Original SA post
CORE Command Player's Handbook Deluxe Edition
Chapter 5+6: Threats & Gamemastering
Not everyone's friendly in the five galaxies, so CORE has classified potential threats into one of four categories, from Category One for galaxy-wide threats (so far only used for the D'vor / Not-Tyranids) that will get the attention of every CORE agent available all down to Category Four for planet- or star-system-wide threats that are just barely dangerous enough for CORE to get their hands dirty. CORE has so called watcher arrays (aka large satellites / sensor arrays) operating all over the five galaxies to warn of any threat.
So who exactly are the D'vor? And what do they want? Well, nobody really knows, as nobody has ever actually seen a D'vor (though rumor has it they're made out of energy or something). Despite the lack of any concrete information, we apparently
know that they're nihilists bend on destroying the universe in order to rebuild it in their own image.
When people speak about D'vor attacks or invasions, they're speaking about their artifact fleets (Not-Hive-Fleets), composed of their autonomous, biomechanical creations (the actual Not-Tyranids). As these fleets ignore fellow nihilists/antagonists (not sure how they can determine that), these fleets tend to carry around giant space parasites and brigands.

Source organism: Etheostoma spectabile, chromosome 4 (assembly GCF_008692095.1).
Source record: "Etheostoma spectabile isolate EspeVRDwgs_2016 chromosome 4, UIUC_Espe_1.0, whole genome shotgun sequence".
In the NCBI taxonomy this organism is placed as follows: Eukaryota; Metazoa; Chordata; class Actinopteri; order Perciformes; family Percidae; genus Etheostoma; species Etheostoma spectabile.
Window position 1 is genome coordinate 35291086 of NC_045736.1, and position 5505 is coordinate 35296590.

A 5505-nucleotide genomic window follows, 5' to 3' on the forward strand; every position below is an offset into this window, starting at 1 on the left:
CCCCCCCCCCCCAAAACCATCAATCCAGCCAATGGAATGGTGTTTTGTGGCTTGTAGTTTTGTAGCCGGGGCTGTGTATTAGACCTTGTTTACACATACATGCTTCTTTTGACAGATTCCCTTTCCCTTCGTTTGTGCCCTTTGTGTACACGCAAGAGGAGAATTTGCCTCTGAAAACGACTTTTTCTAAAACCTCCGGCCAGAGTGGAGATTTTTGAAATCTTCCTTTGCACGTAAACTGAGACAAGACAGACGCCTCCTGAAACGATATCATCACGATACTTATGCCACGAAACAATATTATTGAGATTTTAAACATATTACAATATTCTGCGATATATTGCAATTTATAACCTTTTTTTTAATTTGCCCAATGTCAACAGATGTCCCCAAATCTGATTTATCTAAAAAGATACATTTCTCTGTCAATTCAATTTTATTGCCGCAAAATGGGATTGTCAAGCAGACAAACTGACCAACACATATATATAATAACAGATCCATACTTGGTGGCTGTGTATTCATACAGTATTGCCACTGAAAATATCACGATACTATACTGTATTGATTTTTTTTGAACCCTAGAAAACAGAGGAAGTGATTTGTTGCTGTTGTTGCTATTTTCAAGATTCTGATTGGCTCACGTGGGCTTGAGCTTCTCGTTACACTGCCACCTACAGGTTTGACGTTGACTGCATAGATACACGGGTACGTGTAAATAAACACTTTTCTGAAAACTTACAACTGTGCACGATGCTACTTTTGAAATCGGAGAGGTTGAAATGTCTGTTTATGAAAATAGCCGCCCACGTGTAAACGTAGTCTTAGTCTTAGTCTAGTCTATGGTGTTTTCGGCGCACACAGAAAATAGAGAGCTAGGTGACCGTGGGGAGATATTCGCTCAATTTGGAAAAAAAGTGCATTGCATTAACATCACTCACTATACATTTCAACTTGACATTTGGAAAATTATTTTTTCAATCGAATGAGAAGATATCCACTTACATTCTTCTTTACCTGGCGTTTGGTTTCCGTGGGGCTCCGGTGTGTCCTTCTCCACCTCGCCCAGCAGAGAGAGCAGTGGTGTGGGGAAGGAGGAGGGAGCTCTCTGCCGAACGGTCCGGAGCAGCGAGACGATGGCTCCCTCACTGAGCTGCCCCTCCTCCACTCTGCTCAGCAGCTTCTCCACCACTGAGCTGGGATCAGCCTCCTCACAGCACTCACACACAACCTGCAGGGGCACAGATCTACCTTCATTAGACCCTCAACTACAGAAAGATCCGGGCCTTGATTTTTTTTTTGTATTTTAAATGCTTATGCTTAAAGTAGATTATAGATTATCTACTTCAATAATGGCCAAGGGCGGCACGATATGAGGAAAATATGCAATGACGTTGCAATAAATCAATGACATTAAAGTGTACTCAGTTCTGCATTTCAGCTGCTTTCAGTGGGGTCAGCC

There's a short bit about how the artifact fleets might be ancient doosmday devices following their last order, like what you see in every other episode of Star Trek TOS.
FTL-capable D'vor ships are a bit unique compared to the other ships. They can cover 100,000 light years per jump (10 to 100 times as far as pretty much every military ship so far), but they only move at 100 - 1,000 times the speed of light (10 to 100 times
). They certainly don't lend themselves to sudden strikes. And since they all need 1 minute to charge for a jump (during which they can't do anything), attacking them at just the right time is pretty nasty for them.
I'm also not sure how well that meshes with their pretty low deployment range of 500 hrs. Sure, they have no fuel, but they still need some kind of maintenance according to RAW.